Saturday, December 29, 2012

Holding the Media accountable on Climate Change


OldMediaOf course ‘the media’ is not a single entity, but a bewildering mishmash of local print, digital editions, blogs, social media, and even email lists at the state, national and international levels. But despite the vast increase in the way news is being shaped today, many still believe that eventually the Truth will percolate up through this democratization of news. But for the public to navigate rapidity in a changing world the news must quickly tend towards an accurate model of reality or, like one of your senses, you’re in trouble. It’s why people get eye glasses.

How the media has handled the three-decade-old issue of human-caused Climate Change is like (using the eye-glasses analogy) wearing an old set of glasses even though your eyes are aging. You’re going to bump into things. We are bumping into extreme weather, longer growing seasons, and the migration of flora and fauna right under our feet, but are unable to see them as Climate Change through the lens of a media ill-adapted to seeing the long-term (in human time) and controversial (in political terms) physics of Climate Change.

A new report “Emerging Consensus Shows Climate Change Already Having Major Effects on Ecosystems and Species ” put out by the US Geological Society in partnership with the National Wildlife Federation and Arizona State University highlights how the media (and I think I can throw most ‘media’ into this gross generalization here) is ill-adapted to handle Climate Change. This report was released on December 18, 2012, which is long enough back to note that it has received little media attention. And even those media that do mention the report tend not to explain its importance.

It’s instructive, before mentioning the details of what’s in the report, to understand why it was written. This report is part of the federal obligation to report to the President and Congress on what has been learned thus far about Climate Change under the Global Change Research Act of 1990.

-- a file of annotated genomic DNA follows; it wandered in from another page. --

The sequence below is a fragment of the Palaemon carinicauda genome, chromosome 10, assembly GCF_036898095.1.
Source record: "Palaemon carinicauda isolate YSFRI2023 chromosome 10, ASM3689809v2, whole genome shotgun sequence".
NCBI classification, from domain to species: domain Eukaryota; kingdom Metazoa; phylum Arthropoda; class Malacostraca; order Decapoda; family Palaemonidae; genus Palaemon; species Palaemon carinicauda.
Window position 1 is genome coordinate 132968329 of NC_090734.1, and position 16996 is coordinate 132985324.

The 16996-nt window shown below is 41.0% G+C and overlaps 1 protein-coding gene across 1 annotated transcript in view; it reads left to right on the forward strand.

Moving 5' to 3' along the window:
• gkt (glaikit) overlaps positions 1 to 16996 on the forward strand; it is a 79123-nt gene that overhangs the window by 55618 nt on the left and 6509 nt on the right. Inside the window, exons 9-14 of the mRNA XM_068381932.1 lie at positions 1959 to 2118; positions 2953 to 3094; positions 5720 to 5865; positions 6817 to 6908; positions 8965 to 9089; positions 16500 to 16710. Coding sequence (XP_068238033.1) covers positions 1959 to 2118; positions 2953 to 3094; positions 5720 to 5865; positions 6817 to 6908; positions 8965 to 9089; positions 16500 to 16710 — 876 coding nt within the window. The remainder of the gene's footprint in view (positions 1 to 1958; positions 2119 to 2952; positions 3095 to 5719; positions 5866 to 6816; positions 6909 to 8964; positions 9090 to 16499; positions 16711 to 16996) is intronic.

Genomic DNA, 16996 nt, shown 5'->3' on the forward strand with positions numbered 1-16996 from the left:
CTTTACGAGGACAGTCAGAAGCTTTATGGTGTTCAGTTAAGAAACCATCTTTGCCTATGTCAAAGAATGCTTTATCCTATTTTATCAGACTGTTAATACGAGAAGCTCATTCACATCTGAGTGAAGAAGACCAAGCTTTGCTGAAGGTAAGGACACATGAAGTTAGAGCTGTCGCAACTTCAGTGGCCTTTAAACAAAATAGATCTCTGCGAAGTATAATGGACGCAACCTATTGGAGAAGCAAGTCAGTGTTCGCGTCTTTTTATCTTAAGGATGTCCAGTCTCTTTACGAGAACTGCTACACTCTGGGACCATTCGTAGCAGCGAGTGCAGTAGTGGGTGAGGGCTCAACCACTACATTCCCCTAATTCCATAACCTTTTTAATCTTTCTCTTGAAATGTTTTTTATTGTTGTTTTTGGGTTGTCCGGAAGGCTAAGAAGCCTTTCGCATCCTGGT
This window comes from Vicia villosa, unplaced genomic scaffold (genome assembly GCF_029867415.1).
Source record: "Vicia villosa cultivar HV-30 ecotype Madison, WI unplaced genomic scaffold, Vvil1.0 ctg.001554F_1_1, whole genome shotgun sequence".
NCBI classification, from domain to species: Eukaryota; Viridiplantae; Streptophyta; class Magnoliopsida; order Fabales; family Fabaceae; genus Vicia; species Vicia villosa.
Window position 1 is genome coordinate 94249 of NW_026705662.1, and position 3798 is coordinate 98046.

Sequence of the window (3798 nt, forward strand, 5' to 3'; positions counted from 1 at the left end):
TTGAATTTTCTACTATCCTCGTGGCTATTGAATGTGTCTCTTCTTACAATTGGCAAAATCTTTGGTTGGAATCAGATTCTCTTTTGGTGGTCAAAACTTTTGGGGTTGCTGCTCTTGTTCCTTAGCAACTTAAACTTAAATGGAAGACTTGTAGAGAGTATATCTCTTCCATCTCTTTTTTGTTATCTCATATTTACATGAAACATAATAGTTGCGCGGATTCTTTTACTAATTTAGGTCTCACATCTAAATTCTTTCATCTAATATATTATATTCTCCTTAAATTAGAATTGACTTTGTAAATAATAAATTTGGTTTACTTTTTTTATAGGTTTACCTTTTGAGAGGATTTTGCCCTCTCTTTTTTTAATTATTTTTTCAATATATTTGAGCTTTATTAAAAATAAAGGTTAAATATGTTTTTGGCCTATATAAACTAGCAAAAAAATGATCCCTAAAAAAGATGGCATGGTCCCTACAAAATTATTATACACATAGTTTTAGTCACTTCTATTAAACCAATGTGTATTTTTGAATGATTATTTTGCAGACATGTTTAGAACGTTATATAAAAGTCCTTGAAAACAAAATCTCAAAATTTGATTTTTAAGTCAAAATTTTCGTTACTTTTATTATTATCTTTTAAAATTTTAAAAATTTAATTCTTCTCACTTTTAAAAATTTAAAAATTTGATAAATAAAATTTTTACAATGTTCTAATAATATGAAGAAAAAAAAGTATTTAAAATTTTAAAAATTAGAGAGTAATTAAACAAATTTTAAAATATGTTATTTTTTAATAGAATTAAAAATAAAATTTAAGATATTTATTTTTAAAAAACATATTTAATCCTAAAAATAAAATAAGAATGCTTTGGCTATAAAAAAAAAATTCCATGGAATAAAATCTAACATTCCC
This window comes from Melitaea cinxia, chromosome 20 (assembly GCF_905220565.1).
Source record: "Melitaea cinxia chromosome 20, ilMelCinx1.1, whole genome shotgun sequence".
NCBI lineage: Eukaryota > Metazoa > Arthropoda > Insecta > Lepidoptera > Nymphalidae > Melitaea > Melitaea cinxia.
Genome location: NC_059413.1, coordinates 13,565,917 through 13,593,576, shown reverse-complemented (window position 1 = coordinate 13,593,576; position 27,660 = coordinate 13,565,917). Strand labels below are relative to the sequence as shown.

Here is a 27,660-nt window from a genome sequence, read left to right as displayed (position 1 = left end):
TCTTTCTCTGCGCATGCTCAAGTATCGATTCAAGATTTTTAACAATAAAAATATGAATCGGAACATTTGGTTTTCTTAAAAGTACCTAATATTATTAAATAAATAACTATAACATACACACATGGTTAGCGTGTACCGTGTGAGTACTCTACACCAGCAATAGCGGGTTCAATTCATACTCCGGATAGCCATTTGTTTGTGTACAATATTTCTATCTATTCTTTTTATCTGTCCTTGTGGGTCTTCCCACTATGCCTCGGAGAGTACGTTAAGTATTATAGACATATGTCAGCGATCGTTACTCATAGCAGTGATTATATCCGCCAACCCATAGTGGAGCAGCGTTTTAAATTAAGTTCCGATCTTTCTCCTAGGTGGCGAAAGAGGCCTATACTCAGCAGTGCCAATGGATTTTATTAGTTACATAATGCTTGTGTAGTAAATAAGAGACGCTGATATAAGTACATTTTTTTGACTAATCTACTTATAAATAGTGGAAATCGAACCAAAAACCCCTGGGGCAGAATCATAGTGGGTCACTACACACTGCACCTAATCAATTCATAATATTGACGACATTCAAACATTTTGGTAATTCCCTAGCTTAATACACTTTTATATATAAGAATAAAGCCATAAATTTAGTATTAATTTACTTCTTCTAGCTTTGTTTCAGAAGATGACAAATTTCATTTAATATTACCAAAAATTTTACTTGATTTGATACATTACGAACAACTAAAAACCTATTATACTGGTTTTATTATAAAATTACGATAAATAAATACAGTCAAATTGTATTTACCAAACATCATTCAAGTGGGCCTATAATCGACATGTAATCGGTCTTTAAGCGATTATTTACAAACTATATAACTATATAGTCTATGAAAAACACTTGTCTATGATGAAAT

Federal law requires that the U.S. Global Change Research Program submit an assessment of climate change and its impacts to the President and the Congress once every four years. Technical reports, articles and books – such as this report -- underpin the corresponding chapters of the Third U.S. National Climate Assessment, due out in 2013. This technical report is available at the USGCRP website, as are other completed technical reports. Additional lead authors of this report include Shawn Carter, USGS: F. Stuart Chapin III, University of Alaska, Fairbanks; Peter Kareiva, The Nature Conservancy; and Mary Ruckelshaus, Natural Capital Project.

This report is an advanced release which will be part of this year’s Our Changing Planet (OCP), a series of official reports from 1991-2012 that include how these branches of government understand and will respond to Climate Change: Department of Commerce, Department of Defense, Department of Energy, Department of the Interior, Department of State, Department of Transportation, Department of Human Services, NASA, National Science Foundation, The Smithsonian Institution, US Agency for International Development, United States Department of Agriculture, and The Environmental Protection Agency.

The report says, among other things, that our “Biodiversity and ecosystems are already more stressed than at any comparable period of human history. “ If you cannot read the whole report, you should at least read these two pages (S-1 & S-2) Key Findings. When read and thought about objectively they provide a great insight into the nature of Climate Change and the level of human response needed. Clearly and officially, anything short of a massive effort to adapt to and mitigate Climate Change is irresponsible.

This report and the series of reports by our government and to our government on what is actually happening to our environment and what our government plans to do (despite all the hue and cry in the media) about Climate Change is not the usual stuff. These reports are not opinion polls, blog posts, local investigative reports, environmental action group reports, nor the studies of an international body not responsible to our government. They are official reports demanded by our own government so it can see Climate Change clearly. Astonishingly, the gulf between these official reports and what the media is reporting on our environment is wide indeed.

The media tends to report on polls of what the US population thinks of Climate Change at any one time, forever putting their finger to the wind to assess their journalistic objectivity. If they mention these reports at all, they tend to not connect the dots between what is stated and predicted in these official reports.

Why on an issue of physics, where we are all equal and subject to the same rules, is there such a deep chasm between what our government is telling itself about Climate Change and what our media is telling our citizens? Climate Change is like no other issue humanity has ever faced. Our media must change their role in our lives to reflect a world that is warming, no matter how unpleasant and inconvenient that may be to their subscribers.

That media which continues to spew doubt and inaction on a matter our government already understands as a clear and present danger should be held accountable. Accountable in the sense that you discard those old eyeglasses that no longer serve you well.

Tuesday, December 25, 2012

Towards a healthy environment yard by yard in a time of Climate Change

One of the assumptions that are used in Climate Change studies is that our present environment is healthy and should be used as a baseline for preserving into the future.